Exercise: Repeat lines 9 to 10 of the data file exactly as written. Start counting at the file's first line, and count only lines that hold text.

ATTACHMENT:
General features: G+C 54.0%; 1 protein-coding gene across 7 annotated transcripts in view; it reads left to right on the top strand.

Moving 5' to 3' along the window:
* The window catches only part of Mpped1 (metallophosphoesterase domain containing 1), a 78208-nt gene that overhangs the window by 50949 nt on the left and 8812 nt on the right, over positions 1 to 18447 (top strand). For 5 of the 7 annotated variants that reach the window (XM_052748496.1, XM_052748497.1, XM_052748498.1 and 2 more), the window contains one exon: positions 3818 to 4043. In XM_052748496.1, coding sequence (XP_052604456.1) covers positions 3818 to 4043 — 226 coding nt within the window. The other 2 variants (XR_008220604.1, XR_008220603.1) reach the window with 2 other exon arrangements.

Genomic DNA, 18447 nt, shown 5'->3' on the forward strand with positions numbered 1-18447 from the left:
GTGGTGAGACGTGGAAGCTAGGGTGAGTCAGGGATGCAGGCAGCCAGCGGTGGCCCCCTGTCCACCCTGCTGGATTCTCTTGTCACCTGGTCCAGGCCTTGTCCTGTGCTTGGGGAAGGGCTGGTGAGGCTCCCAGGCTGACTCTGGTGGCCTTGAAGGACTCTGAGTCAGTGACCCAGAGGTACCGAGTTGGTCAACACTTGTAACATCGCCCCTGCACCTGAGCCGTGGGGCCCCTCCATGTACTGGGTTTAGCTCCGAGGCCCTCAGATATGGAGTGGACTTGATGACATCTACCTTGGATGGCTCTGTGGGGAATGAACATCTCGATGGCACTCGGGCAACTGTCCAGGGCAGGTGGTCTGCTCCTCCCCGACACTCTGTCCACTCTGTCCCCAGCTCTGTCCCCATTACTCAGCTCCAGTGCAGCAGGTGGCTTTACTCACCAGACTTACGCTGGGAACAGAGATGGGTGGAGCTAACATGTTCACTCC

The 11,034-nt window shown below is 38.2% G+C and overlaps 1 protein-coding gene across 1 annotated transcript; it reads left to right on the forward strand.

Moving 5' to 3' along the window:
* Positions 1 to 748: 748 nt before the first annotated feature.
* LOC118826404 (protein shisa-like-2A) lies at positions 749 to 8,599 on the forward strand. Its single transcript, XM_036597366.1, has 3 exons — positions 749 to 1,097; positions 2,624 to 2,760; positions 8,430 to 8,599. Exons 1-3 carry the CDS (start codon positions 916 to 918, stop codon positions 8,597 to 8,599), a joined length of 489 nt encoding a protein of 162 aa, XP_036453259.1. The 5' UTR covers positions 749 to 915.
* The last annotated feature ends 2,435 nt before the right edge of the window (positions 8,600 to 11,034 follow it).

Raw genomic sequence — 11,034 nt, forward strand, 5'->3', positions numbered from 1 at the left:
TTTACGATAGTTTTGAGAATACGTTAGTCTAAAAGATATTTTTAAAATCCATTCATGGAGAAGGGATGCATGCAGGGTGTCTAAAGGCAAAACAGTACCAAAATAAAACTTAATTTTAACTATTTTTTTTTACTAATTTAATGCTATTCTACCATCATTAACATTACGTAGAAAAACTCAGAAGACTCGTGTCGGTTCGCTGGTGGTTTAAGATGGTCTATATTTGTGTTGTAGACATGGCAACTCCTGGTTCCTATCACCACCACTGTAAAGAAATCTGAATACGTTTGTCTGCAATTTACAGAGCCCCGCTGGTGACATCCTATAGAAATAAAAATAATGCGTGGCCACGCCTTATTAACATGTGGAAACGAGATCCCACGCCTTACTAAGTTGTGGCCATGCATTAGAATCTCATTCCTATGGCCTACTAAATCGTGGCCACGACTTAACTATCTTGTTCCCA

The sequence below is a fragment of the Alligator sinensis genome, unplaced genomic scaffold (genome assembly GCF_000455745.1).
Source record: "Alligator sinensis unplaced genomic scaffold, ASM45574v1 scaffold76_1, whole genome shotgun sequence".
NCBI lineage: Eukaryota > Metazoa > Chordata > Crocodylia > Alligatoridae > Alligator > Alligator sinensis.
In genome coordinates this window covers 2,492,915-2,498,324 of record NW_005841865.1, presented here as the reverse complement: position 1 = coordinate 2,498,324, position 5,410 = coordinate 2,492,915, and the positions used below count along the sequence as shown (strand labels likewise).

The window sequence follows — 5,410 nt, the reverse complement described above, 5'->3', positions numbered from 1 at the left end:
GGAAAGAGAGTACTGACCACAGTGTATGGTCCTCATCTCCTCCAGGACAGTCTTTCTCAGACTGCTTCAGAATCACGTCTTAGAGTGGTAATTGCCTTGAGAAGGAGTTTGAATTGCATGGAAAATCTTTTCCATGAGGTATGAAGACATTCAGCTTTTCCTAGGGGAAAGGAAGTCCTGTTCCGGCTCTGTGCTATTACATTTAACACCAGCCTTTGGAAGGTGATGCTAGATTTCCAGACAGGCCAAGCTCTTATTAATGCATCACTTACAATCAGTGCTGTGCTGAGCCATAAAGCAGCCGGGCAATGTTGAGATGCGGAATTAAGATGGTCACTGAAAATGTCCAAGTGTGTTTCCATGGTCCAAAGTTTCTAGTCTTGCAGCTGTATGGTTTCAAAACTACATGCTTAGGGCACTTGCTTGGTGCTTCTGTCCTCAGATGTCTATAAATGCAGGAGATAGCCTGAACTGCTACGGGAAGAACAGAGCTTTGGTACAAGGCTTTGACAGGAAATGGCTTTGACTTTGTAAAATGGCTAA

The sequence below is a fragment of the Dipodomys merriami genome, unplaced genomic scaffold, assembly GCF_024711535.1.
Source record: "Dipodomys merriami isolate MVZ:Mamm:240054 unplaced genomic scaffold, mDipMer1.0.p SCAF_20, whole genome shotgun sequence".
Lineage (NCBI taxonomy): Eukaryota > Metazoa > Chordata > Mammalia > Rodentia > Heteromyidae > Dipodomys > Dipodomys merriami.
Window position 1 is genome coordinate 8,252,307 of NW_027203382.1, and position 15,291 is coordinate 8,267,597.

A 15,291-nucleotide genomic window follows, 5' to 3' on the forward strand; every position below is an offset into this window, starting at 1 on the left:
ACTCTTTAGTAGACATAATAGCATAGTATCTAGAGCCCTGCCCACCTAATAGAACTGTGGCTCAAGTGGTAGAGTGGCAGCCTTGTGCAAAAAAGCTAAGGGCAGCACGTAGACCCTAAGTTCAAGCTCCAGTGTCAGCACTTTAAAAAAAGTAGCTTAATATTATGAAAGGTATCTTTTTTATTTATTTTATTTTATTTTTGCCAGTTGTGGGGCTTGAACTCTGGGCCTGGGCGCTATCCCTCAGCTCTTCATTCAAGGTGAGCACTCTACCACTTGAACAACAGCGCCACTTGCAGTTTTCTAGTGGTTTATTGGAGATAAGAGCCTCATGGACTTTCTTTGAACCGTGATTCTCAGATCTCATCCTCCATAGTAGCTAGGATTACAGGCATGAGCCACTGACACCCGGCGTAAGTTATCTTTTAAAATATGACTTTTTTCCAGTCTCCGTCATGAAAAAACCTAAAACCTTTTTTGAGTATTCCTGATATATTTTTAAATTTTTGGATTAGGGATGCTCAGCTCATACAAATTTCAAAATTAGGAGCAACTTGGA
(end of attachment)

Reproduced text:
* LOC118826404 (protein shisa-like-2A) lies at positions 749 to 8,599 on the forward strand. Its single transcript, XM_036597366.1, has 3 exons — positions 749 to 1,097; positions 2,624 to 2,760; positions 8,430 to 8,599. Exons 1-3 carry the CDS (start codon positions 916 to 918, stop codon positions 8,597 to 8,599), a joined length of 489 nt encoding a protein of 162 aa, XP_036453259.1. The 5' UTR covers positions 749 to 915.
* The last annotated feature ends 2,435 nt before the right edge of the window (positions 8,600 to 11,034 follow it).